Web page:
Highly experienced in general ophthalmology, Dr. Huang believes that healthy eyes are essential not just for good vision but are a critical component in the overall quality of your life. In order to provide patients with the best possible care, he is diligent in staying current with the latest medical knowledge and treatments.

Common Eye Conditions and Diseases

Dry Eyes

Dry eye syndrome is a condition in which there is a decrease in tear production. Symptoms include burning sensation, foreign body sensation, redness, discharge, watery and teary eyes. If untreated, this condition can lead to damage of the cornea of the eye. Dry eyes can also put patients at risk for corneal infection and affect the quality of vision.


Aging is the most common cause of cataract. As we age, the lens tends to become cloudy, making it difficult to see even with glasses. Other contributing causes include diabetes mellitus, autoimmune diseases, medications such as steroids, trauma and congenital anomalies.


This is an eye disease commonly associated with elevated intraocular pressure that damages the optic nerve. The most common type of glaucoma is open angle glaucoma, while narrow angle glaucoma and normal tension glaucoma are less common. Vision loss from glaucoma is permanent. Risk factors for glaucoma include family history, high blood pressure, diabetes...etc.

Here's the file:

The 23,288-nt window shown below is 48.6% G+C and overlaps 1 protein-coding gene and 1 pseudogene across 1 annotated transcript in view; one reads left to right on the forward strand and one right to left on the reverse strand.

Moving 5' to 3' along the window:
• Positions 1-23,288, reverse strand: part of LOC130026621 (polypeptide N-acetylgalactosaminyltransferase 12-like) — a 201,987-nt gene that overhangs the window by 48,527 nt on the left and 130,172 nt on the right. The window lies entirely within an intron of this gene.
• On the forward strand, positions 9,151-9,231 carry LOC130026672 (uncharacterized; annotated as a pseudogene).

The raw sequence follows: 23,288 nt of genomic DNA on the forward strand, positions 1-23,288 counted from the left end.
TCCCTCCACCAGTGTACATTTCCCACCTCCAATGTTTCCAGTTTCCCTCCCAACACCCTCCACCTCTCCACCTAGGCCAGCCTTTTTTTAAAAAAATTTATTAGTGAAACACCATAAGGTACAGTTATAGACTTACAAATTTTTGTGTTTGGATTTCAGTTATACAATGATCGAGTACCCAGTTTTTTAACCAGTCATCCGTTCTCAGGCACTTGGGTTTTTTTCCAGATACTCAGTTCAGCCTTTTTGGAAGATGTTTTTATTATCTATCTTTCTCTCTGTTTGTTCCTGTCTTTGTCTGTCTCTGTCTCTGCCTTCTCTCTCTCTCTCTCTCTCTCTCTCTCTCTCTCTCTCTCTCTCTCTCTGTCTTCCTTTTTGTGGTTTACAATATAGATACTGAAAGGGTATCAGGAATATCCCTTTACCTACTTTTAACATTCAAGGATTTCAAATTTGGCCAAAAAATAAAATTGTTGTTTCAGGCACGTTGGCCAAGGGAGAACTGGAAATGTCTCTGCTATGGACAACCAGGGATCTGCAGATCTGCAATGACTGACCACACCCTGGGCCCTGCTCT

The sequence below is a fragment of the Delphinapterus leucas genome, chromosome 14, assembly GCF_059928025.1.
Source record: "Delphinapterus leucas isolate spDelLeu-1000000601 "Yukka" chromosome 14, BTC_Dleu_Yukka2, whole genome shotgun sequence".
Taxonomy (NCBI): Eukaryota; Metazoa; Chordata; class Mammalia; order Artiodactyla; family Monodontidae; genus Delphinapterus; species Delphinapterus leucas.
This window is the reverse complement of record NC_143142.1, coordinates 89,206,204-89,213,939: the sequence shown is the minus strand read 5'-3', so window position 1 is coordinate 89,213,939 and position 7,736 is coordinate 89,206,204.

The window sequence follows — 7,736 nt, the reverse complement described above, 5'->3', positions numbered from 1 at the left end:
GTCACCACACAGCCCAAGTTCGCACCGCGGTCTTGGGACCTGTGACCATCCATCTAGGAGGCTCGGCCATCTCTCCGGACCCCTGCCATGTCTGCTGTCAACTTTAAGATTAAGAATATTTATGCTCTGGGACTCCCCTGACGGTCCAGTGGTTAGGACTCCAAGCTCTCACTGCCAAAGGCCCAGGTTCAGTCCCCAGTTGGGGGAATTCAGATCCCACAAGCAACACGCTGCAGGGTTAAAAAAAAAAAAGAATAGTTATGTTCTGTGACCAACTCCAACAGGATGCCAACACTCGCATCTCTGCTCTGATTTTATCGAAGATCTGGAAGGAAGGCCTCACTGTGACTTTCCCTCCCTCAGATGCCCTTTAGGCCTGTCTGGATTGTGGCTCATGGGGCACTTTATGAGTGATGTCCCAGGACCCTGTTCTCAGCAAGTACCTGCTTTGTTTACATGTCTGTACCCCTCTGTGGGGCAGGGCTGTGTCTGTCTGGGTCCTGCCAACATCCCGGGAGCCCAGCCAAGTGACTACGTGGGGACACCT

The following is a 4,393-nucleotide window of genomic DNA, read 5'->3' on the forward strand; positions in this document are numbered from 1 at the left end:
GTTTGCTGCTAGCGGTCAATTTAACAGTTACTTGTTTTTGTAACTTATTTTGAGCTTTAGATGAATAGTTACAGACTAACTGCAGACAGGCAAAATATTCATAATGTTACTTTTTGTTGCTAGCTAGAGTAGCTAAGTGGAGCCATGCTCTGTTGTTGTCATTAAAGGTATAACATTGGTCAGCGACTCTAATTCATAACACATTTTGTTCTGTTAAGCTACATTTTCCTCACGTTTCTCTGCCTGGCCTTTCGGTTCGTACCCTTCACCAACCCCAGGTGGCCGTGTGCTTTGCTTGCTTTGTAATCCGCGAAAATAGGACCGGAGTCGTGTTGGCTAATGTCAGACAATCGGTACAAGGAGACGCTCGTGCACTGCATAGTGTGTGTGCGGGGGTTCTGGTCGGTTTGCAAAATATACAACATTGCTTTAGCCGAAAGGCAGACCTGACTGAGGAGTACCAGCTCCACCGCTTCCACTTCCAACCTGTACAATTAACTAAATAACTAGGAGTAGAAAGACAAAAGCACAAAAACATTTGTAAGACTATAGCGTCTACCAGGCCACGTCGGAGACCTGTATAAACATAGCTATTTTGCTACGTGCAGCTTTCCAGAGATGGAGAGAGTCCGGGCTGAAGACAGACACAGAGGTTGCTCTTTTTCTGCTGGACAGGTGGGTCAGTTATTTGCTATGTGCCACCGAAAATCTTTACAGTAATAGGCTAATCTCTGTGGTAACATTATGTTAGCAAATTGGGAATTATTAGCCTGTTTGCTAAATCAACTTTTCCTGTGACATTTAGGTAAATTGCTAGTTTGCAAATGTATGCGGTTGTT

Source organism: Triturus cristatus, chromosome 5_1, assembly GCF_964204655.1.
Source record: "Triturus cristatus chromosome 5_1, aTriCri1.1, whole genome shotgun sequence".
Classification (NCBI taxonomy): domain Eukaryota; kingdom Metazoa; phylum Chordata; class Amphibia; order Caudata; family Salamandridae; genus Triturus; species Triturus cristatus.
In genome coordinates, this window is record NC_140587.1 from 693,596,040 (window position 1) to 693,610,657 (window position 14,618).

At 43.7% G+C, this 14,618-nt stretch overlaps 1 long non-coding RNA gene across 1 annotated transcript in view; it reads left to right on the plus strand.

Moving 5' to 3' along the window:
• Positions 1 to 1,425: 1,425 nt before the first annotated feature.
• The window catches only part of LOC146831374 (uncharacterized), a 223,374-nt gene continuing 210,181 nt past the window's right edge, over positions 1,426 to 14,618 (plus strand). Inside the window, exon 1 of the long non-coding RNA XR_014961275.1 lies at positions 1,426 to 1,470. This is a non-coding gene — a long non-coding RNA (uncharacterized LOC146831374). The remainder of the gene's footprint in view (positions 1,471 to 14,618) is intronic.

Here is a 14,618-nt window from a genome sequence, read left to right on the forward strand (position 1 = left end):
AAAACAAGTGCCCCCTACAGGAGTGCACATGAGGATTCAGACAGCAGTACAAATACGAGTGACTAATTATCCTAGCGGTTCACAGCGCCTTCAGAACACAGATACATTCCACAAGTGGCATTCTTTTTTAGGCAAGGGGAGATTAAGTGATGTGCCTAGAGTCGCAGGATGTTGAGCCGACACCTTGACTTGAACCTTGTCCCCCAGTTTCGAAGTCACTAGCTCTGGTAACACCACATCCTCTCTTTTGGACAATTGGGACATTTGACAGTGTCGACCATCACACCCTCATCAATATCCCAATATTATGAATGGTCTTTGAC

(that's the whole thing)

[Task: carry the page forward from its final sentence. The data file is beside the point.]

Diabetic Retinopathy

Diabetes is a medical condition in which your body can not metabolize sugar properly. Increased blood sugar level can damage blood vessels in the retina located at the back of the eye. The damaged blood vessels can leak blood or fluid in the retina. These abnormal changes can result in profound vision loss.

Age Related Macular Degeneration (ARMD)

A gradually progressive eye disease, ARMD is caused by degeneration of the central part of the retina known as the macula. As ARMD progresses, you lose central vision while your peripheral vision remains intact. This eye disease is the leading cause of severe vision loss in people over 60. Risk factors include aging, family history, smoking, severe near-sightedness…etc.


As we age, vitreous gel, the jelly-like substance that fills the eye, degenerates and some parts condense into particles and strands that float around inside the eye. Floaters may be seen as bugs, strings, spots, or spider webs. While visually aggravating, floaters are not usually a cause for alarm. However, vitreous gel can sometimes tug on the retina and cause a retinal tear or detachment, requiring immediate treatment to prevent profound vision loss.

All rights reserved. ©Washington Eye Clinic 2018